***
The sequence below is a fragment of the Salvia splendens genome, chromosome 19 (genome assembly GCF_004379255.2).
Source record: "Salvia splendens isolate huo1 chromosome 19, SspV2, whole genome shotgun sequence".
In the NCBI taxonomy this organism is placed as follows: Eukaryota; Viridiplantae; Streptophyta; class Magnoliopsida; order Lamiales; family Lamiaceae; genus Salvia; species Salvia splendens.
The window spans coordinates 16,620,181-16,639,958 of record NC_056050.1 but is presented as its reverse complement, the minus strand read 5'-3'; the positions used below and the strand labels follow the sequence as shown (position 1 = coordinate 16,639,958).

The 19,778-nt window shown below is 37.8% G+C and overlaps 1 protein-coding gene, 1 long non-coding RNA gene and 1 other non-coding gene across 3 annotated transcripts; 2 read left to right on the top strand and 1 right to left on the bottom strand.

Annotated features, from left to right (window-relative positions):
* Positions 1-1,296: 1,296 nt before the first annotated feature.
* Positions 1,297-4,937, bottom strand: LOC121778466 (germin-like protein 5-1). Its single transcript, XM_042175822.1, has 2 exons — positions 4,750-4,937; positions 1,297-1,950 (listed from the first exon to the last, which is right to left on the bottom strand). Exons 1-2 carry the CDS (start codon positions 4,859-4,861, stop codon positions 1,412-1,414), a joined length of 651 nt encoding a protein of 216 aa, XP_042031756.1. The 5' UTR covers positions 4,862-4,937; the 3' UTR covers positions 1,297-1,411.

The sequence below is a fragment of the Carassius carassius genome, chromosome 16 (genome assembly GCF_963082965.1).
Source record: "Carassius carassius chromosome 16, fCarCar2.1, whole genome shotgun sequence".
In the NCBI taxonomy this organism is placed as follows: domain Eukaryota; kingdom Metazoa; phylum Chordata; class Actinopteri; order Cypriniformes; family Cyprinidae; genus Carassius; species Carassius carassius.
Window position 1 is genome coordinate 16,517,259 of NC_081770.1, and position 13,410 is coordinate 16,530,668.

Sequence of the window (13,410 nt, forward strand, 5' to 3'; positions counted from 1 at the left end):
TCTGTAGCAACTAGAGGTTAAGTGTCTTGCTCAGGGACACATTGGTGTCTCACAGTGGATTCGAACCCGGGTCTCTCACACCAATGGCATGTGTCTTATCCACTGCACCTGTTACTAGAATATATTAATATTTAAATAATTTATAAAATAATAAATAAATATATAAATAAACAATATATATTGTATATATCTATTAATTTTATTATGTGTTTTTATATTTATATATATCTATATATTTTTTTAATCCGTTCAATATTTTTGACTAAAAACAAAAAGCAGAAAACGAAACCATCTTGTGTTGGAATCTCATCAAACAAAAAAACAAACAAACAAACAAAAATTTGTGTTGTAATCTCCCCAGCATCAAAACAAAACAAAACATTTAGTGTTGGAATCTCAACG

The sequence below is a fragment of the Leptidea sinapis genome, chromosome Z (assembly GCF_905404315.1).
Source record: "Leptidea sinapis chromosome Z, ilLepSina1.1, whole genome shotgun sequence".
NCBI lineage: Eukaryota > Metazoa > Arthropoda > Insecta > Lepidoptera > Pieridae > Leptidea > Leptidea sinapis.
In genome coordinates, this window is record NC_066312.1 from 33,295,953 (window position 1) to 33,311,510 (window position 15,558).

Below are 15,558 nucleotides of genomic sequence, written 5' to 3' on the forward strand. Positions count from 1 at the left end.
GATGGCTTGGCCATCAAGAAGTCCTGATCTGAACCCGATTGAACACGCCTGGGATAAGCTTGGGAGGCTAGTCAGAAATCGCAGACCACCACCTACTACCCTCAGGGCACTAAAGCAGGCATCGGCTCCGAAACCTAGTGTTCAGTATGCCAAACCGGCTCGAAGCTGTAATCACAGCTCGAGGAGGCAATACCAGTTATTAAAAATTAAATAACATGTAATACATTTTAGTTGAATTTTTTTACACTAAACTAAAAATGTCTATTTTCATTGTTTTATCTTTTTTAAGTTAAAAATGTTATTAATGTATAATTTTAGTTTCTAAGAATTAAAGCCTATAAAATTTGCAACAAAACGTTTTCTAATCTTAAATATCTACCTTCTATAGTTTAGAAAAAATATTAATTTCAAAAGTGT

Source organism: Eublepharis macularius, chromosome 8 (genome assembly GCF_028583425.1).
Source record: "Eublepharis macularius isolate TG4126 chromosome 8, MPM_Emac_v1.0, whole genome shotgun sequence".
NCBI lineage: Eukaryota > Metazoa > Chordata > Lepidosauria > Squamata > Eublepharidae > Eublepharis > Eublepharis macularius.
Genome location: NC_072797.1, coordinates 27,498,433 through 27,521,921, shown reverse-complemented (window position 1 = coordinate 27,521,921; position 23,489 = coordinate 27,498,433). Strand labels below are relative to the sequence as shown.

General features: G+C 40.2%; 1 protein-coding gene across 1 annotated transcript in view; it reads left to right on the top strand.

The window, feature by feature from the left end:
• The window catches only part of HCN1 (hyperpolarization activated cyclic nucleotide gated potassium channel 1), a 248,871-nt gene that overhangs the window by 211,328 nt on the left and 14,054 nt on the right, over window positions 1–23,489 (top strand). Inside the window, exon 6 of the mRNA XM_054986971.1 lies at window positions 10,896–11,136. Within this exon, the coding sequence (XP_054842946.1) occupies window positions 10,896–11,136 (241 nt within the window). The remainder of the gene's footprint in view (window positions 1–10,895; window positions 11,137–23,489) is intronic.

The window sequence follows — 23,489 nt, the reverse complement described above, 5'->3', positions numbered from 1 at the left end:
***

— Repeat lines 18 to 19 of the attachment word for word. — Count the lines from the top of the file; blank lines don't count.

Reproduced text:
In genome coordinates, this window is record NC_066312.1 from 33,295,953 (window position 1) to 33,311,510 (window position 15,558).

Below are 15,558 nucleotides of genomic sequence, written 5' to 3' on the forward strand. Positions count from 1 at the left end.